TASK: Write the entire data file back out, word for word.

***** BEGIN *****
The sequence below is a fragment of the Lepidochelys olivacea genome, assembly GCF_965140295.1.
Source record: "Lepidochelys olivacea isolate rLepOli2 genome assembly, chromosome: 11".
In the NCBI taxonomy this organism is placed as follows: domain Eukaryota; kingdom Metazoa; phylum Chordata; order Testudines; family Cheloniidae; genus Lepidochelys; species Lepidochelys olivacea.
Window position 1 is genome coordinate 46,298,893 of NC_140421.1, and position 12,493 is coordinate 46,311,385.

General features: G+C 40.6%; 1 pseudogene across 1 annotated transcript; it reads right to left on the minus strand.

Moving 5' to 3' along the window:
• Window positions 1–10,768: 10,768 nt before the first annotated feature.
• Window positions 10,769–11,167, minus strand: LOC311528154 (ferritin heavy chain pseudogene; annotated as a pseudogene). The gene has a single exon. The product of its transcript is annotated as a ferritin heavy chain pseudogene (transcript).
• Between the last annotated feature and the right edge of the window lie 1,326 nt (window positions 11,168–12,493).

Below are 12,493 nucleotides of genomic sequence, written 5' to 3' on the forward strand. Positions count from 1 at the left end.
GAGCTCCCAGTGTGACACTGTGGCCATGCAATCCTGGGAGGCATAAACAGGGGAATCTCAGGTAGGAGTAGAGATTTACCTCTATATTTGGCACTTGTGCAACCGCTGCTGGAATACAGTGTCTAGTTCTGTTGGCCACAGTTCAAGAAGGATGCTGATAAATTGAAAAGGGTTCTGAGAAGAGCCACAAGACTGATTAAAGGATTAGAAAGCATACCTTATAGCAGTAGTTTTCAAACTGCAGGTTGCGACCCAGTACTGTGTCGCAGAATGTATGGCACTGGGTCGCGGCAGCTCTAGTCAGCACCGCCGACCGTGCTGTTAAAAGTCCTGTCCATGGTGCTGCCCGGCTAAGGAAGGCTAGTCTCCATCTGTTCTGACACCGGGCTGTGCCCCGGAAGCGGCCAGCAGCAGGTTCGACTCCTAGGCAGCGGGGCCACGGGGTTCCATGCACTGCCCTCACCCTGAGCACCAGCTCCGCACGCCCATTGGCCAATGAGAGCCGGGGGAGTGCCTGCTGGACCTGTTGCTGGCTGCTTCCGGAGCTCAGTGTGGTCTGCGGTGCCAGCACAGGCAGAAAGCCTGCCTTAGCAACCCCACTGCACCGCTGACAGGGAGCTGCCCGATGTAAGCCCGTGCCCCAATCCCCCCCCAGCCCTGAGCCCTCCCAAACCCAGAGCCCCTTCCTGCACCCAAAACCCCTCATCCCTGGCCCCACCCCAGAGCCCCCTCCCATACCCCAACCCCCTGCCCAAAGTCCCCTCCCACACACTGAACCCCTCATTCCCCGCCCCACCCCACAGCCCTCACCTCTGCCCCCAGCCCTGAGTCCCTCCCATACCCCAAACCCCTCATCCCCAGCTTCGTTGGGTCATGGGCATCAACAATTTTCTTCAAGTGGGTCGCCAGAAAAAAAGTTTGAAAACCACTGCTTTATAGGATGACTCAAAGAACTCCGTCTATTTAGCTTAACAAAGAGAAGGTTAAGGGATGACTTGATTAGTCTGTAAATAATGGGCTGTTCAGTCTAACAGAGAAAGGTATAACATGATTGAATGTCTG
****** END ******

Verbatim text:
The sequence below is a fragment of the Lepidochelys olivacea genome, assembly GCF_965140295.1.
Source record: "Lepidochelys olivacea isolate rLepOli2 genome assembly, chromosome: 11".
In the NCBI taxonomy this organism is placed as follows: domain Eukaryota; kingdom Metazoa; phylum Chordata; order Testudines; family Cheloniidae; genus Lepidochelys; species Lepidochelys olivacea.
Window position 1 is genome coordinate 46,298,893 of NC_140421.1, and position 12,493 is coordinate 46,311,385.

General features: G+C 40.6%; 1 pseudogene across 1 annotated transcript; it reads right to left on the minus strand.

Moving 5' to 3' along the window:
• Window positions 1–10,768: 10,768 nt before the first annotated feature.
• Window positions 10,769–11,167, minus strand: LOC311528154 (ferritin heavy chain pseudogene; annotated as a pseudogene). The gene has a single exon. The product of its transcript is annotated as a ferritin heavy chain pseudogene (transcript).
• Between the last annotated feature and the right edge of the window lie 1,326 nt (window positions 11,168–12,493).

Below are 12,493 nucleotides of genomic sequence, written 5' to 3' on the forward strand. Positions count from 1 at the left end.
GAGCTCCCAGTGTGACACTGTGGCCATGCAATCCTGGGAGGCATAAACAGGGGAATCTCAGGTAGGAGTAGAGATTTACCTCTATATTTGGCACTTGTGCAACCGCTGCTGGAATACAGTGTCTAGTTCTGTTGGCCACAGTTCAAGAAGGATGCTGATAAATTGAAAAGGGTTCTGAGAAGAGCCACAAGACTGATTAAAGGATTAGAAAGCATACCTTATAGCAGTAGTTTTCAAACTGCAGGTTGCGACCCAGTACTGTGTCGCAGAATGTATGGCACTGGGTCGCGGCAGCTCTAGTCAGCACCGCCGACCGTGCTGTTAAAAGTCCTGTCCATGGTGCTGCCCGGCTAAGGAAGGCTAGTCTCCATCTGTTCTGACACCGGGCTGTGCCCCGGAAGCGGCCAGCAGCAGGTTCGACTCCTAGGCAGCGGGGCCACGGGGTTCCATGCACTGCCCTCACCCTGAGCACCAGCTCCGCACGCCCATTGGCCAATGAGAGCCGGGGGAGTGCCTGCTGGACCTGTTGCTGGCTGCTTCCGGAGCTCAGTGTGGTCTGCGGTGCCAGCACAGGCAGAAAGCCTGCCTTAGCAACCCCACTGCACCGCTGACAGGGAGCTGCCCGATGTAAGCCCGTGCCCCAATCCCCCCCCAGCCCTGAGCCCTCCCAAACCCAGAGCCCCTTCCTGCACCCAAAACCCCTCATCCCTGGCCCCACCCCAGAGCCCCCTCCCATACCCCAACCCCCTGCCCAAAGTCCCCTCCCACACACTGAACCCCTCATTCCCCGCCCCACCCCACAGCCCTCACCTCTGCCCCCAGCCCTGAGTCCCTCCCATACCCCAAACCCCTCATCCCCAGCTTCGTTGGGTCATGGGCATCAACAATTTTCTTCAAGTGGGTCGCCAGAAAAAAAGTTTGAAAACCACTGCTTTATAGGATGACTCAAAGAACTCCGTCTATTTAGCTTAACAAAGAGAAGGTTAAGGGATGACTTGATTAGTCTGTAAATAATGGGCTGTTCAGTCTAACAGAGAAAGGTATAACATGATTGAATGTCTG